Restful HTTP APIs With HiveMQ
Written by The HiveMQ Team
Published: May 2, 2016
These days no enterprise software is complete without providing a way to integrate with other components in a software landscape. While MQTT is an awesome way to integrate backend systems, often this will be achieved by using HTTP-APIs, sometimes also called “Webservices”.
Of course, with HiveMQ the integration into other systems can be done purely in Java using the open source plugin system. HiveMQ also provides a RestService which allows you to create a custom HTTP-API or even a REST-API which can be consumed by other applications.
This blog post will give an introduction into the latter one and show you how you can add a HTTP-API to HiveMQ with only a few lines of code.
Plugin developers can utilize HiveMQs RestService for creating accessible HTTP APIs directly within HiveMQ. If you are getting started with HiveMQ plugins and plugin services, take a look at the Plugin Developer Guide to get a jumpstart with HiveMQ plugins.
The RestService enables you to serve HTTP content directly from HiveMQ, namely:
- Multiple HTTP endpoints
- JAX-RS based HTTP/REST-APIs
- Servlets and ServletFilters
But HiveMQ not only gives a plugin developer a simple way to add such APIs, it also makes all other plugin services available for the use within these APIs. In the following example code these services are used to get the subscriptions of all currently known MQTT clients. There is a lot more you can do with those services, see the Plugin Developer Guide for a list of those services.
HiveMQ can serve different HTTP endpoints called listeners. These listeners can be added to HiveMQ either by configuring them in HiveMQ’s config file or by declaring them programatically.
You can serve different content on different listeners or on all available listeners. You can even serve some content on a specific listener and some other content on all listeners.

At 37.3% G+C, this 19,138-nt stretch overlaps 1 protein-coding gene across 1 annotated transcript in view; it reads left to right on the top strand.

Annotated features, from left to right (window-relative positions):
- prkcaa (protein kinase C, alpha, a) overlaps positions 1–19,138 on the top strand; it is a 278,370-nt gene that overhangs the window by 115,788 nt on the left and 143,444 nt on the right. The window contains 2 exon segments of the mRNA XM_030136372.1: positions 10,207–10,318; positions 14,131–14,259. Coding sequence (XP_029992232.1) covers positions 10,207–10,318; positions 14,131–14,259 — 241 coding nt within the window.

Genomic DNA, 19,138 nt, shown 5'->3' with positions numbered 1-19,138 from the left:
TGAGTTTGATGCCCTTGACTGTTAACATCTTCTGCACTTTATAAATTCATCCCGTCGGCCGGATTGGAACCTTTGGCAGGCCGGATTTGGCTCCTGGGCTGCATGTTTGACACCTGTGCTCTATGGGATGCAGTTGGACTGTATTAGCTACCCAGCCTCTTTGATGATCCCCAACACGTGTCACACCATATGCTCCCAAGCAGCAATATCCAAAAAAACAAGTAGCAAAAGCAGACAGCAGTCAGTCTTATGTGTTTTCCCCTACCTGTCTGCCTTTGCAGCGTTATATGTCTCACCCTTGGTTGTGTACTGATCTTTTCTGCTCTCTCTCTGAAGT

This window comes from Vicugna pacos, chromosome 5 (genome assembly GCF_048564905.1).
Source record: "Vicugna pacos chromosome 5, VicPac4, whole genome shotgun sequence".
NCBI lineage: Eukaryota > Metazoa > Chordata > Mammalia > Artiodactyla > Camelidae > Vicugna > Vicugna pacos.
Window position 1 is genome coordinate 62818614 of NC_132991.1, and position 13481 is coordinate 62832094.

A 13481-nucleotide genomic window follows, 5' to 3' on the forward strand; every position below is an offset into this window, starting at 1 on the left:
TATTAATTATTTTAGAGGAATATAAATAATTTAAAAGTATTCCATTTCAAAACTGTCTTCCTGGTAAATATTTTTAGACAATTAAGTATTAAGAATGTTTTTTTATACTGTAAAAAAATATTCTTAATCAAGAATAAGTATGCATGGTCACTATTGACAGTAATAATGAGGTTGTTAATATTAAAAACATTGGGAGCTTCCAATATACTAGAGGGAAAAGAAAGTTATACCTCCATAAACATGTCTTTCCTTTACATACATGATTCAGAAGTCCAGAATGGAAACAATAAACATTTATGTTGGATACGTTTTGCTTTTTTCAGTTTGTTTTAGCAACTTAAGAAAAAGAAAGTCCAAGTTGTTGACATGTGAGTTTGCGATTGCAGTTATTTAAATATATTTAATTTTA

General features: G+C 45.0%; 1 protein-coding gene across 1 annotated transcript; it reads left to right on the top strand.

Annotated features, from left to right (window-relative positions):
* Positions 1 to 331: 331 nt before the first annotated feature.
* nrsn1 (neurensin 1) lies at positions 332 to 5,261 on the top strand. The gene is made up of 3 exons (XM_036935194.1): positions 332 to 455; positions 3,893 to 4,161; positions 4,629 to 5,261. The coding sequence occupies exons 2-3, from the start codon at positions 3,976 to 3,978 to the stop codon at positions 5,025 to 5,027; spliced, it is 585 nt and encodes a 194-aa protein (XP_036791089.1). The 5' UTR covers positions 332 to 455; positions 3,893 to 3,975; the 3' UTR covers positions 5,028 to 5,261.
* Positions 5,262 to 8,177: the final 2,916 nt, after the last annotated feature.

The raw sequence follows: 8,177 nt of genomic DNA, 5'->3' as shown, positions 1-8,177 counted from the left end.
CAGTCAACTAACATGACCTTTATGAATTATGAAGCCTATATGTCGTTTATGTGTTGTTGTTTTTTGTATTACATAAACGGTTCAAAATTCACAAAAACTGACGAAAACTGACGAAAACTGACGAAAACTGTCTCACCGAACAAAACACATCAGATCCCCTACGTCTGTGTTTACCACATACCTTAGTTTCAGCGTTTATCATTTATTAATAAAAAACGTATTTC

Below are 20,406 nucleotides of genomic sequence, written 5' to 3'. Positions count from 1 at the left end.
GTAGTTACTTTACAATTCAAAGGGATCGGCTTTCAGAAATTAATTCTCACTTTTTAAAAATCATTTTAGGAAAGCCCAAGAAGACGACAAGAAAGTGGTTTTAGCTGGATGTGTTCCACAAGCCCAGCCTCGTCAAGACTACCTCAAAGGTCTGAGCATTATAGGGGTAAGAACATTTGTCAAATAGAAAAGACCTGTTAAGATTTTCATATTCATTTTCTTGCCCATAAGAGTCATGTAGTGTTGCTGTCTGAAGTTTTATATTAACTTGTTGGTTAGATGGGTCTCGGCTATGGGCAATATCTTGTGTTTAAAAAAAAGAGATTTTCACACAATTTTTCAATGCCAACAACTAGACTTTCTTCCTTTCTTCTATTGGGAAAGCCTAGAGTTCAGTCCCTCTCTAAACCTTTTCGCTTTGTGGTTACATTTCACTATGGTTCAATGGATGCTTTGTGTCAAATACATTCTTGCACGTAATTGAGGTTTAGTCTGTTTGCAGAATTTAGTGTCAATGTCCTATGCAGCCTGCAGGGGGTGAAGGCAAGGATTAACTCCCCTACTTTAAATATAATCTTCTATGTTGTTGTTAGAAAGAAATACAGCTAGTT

Example HiveMQ configuration file with HTTP listener on port 8080:
Adding a listener on all interfaces with port 8888 programatically:
restService.addListener(new HttpListener("listener-name", "0.0.0.0", 8888));
By default HiveMQ will serve JAX-RS Applications or JAX-RS Resources with the root path
/ and serve Servlets under the root path
HiveMQ utilizes the JAX-RS API to provide a simple and well-known principle for implementing Webservices with Java. The easiest way to create such a service is to create a JAX-RS Resource and make it known to the RESTService.
Adding a Resource to the RESTService:
Example API implementation:
These few lines of code now create a HTTP API endpoint at
http://broker-ip:8080/example/subscriptions/ which will return a JSON response containing a list of clients and their subscriptions on a HTTP GET request.
HiveMQ’s RESTService can also serve Servlets directly from HiveMQ. An example Servlet which serves a HTML page with a list of all connected MQTT clients would look like this.
It can be added to RESTService by calling:
It can then be viewed in the browser at the URL
HiveMQ’s plugin services also offer an async API for every service so it makes a lot of sense to also serve a HTTP-API in an async fashion. By using the async APIs you get better scalability and the general resource consumption of your plugin will also be lower than using the blocking APIs.
To show how the async APIs can be used together with JAX-RS the following is implementing the same example in an asychronous way.
JAX-RS example with async API:
Of course HiveMQ supports the current Servlet 3.0 API which provides asynchronous execution of a request.
Servlet example with async API:
For more example code there is a rest-example-plugin which contains the blocking as well as the asynchronous examples and and shows how to add subscriptions via HTTP-API.
The example project is available on Github.
HTTP-APIs are a good and well-known way to integrate different software systems, especially if these systems do not support MQTT (yet). With the RESTService, HiveMQ provides an easy option for everyone who need their MQTT broker to communicate with other backend systems that don’t support MQTT in just a few lines of code while still providing scalability in a non-blocking fashion.